In x. 3, 4, we are distinctly taught that the one reason why these sacrifices were repeated was, that it was impossible for them to be effectual in removing guilt. “In those sacrifices there is a remembrance again made of sins every year. For it is not possible that the blood of bulls and of goats should take away sins.” The dark stain of sin is far too dreadful a thing to be blotted out by the blood of any animal. Those sacrifices did very well as remembrancers. They were daily reminders, and daily acknowledgments of guilt; but as for putting it away, they had no virtue in them, and they p. 25were powerless. They were most important likewise as types; as helping believers, with the eye of faith, to look on and trust to the one sufficient sacrifice of the Lord; and so believers, looking to Christ as represented in the slain lamb, could, through faith in Him, find pardon and peace to their souls. But in themselves they were utterly powerless, for nothing short of the perfect sacrifice of the Son of God could ever really take away sin.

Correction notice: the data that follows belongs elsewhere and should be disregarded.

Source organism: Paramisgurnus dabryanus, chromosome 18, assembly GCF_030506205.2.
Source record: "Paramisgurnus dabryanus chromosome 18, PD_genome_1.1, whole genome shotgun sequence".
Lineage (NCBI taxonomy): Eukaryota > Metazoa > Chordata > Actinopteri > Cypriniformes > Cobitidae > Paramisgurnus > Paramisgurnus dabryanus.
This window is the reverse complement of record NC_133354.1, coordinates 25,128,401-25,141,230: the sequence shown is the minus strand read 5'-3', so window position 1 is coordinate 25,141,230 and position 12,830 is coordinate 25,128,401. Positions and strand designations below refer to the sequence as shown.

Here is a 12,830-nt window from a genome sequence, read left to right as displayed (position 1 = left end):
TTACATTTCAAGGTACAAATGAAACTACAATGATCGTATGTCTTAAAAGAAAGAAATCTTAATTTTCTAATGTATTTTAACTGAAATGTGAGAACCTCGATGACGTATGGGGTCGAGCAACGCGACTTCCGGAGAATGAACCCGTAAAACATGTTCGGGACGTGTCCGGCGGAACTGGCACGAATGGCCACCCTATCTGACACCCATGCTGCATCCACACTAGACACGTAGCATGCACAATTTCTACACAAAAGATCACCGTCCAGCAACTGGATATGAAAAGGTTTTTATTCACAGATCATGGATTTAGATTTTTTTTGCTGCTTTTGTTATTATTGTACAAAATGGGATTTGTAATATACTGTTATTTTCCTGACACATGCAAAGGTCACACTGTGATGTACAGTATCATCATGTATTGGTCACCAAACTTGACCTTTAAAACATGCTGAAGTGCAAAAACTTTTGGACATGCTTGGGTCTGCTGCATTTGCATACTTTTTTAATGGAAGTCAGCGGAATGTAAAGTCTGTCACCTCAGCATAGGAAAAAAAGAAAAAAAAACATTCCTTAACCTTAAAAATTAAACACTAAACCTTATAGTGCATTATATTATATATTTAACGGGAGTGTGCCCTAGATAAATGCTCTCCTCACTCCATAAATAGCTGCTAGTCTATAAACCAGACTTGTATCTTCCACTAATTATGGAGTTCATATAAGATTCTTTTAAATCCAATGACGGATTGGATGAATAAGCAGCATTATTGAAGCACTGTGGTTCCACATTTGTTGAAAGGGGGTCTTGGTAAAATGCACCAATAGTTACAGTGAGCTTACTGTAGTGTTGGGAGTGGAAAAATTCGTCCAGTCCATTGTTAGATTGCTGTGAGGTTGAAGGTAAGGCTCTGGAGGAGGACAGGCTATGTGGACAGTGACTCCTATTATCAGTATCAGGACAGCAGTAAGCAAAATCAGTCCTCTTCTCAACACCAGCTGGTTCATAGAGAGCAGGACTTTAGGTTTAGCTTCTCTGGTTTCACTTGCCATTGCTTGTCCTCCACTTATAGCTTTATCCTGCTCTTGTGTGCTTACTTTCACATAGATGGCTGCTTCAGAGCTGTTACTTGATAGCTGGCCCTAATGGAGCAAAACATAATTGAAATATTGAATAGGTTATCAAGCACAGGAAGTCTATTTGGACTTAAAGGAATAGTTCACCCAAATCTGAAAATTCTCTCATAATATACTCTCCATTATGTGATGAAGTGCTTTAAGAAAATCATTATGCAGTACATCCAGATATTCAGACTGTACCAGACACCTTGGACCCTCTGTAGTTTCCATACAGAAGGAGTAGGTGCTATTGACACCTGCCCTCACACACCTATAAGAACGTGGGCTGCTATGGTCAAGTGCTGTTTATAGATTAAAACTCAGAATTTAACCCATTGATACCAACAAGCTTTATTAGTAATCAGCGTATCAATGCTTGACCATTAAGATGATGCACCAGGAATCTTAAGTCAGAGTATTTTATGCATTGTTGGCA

But now, believing that there is no change whatever in the bread and wine—that the bread remains bread, and the wine wine, what shall we say of the practice of adoring the bread as God Himself? What can we say of it? What is our duty to say of it? I doubt not that some may think me very uncharitable and bigoted, but these are days in which the truth must be spoken, and that truth I firmly believe to be that such worship is idolatry. I do not doubt that many are sincere and conscientious in adopting it. But that does not touch the question. Sincerity does not prove truth. Are there none sincere when they sacrifice their lives under the car of Juggernaut? Was not Saul of Tarsus sincere when he persecuted the Lord Jesus in the persons of His people? I fully admit likewise that the worship may in some be based on a deep sense of love and reverence for our blessed Lord. But, again, that does not touch the question. If it is bread, it is idolatry to worship it as God. If it be still a lifeless wafer, it is idolatry to adore it as a living Saviour. God forbid that I should speak harshly of many who have set us an example of self-denial; and p. 16it is in no harsh spirit that I speak as I do. We should rather feel the most tender compassion for conscientious persons, who have been thus misled. But whatever we may think of motives, it is impossible to alter the facts, and I see not how we can avoid the conclusion that such worship is an awful sin in the sight of God. It is almost impossible to turn aside the stern reproof of God by the ministry of His prophets, Isa. xliv. 16, 17: “He burneth part thereof in the fire; with part thereof he eateth flesh; he roasteth roast, and is satisfied: yea, he warmeth himself, and saith, Aha, I am warm, I have seen the fire: And the residue thereof he maketh a god, even his graven image: he falleth down unto it, and worshippeth it, and prayeth unto it, and saith, Deliver me; for thou art my god.”